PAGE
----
Barrett, The Honors College at Arizona State University is a program that provides over 2,700 students with an intellectual experience that is similar to that which one might find at a smaller college or university, while still giving access to the resources of a major research institution. The administration offices for the college are located in Center Complex, on ASU's Tempe campus, but classes are available at all of the ASU campuses in Arizona.
Originally named the Honors College, the institution was created by the Arizona Board of Regents on July 16, 1988. After six years and being one of the few honors colleges in the country, the honors college was named by Money Magazine
as one of the top eight honors programs in the United States . In 2000, the then CEO of Intel, Craig Barrett
and his wife Barbara, who herself is an ASU alumna, gave the college an endowment of $10 million. Because this was one of the largest gifts ASU had received at the time, the college was renamed Barrett, The Honors College.
Center Complex, containing the Honors College, is located on the southwest corner of ASU's Tempe campus and is adjacent to Apache Boulevard. It consists of the residence halls Hayden, Irish, and Best, all of which have small classrooms for the seminars that are held solely for honors students. All other honors classes are taken in conjunction with other students, awarding honors credit through contracts between the student and professor for extra work.
In partnership with American Campus Communities, Inc., ASU and Barrett, The Honors College are building a new campus on the eastern side of ASU's Tempe campus. The project is expected to produce facilities for more than 1700 beds with an estimated cost of over $120 million. It is forecast to be completed and first operational in fall 2009.
Barrett, The Honors College is in affiliation with Arizona State University
. It is headed by Dean Dr. Mark Jacobs and Associate Dean Dr. Margaret Nelson. Under the Dean and Vice Dean are the offices of the Associate Dean for National Scholarship Advisement and Internships, the Faculty Chair, Barrett Professor and President's Professor, which is currently held by founding Dean Dr. Ted Humphrey, the Honors Faculty Fellows, Visiting Honors Faculty Fellows, and Visiting Faculty. In general, all of the faculty members participate in giving seminars to students throughout the academic year.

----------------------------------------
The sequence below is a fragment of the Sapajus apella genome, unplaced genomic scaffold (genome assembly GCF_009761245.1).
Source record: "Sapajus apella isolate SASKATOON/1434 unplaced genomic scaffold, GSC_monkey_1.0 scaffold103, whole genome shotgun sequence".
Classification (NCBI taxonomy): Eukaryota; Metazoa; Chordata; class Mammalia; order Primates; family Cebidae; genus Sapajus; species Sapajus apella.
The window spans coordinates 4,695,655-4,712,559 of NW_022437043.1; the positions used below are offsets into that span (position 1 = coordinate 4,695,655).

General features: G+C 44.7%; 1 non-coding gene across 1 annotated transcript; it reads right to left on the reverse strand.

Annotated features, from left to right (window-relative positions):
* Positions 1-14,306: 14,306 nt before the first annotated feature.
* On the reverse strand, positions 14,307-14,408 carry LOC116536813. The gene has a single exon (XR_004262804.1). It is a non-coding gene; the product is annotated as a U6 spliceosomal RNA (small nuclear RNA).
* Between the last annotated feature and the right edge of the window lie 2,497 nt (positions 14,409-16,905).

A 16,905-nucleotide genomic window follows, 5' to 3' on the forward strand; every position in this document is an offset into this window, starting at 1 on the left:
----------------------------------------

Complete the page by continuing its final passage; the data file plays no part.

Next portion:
In addition to these professors, students may engage in a "Footnote" contract with any professor on campus, awarding honors credit for extra coursework during the course of a semester.
Academics and Demographics
Since its founding in 1988, Barrett, The Honors College has accrued a number of prestigious awards and titles. In 2005, it was named in Reader's Digest
as one of the nation's 3 best Honors Colleges, along with Penn State
's Schreyer Honors College and Sally McDonnell Barksdale Honors College at the University of Mississippi
. Also, an article in late 2006 posted to the Wall Street Journal
online website compliments Barrett on its ability to provide much the same opportunities for students at a lower cost than the widely prestigious universities such as UCLA
and Johns Hopkins
The average standardized test scores for incoming Freshmen in 2007 were 1340 on the SAT and 29 on the ACT. Additionally, fall 2006 saw 188 National Merit Finalists, making it the eighth of all universities in the country and the third ranked among public universities to attract the scholars.
Student life for those in Barrett is much like any other student attending ASU; however, there are some resources available that require Honors status. For instance, the housing facilities located within Center Complex are for students enrolled in the Honors College only. The positives to living within these facilities are easy access to Honors-only seminars such as the required Human Event classes, as well as access to the Honors writing center and computing center. Unique from other residence halls at ASU, upperclassmen as well as freshmen may live in Center Complex.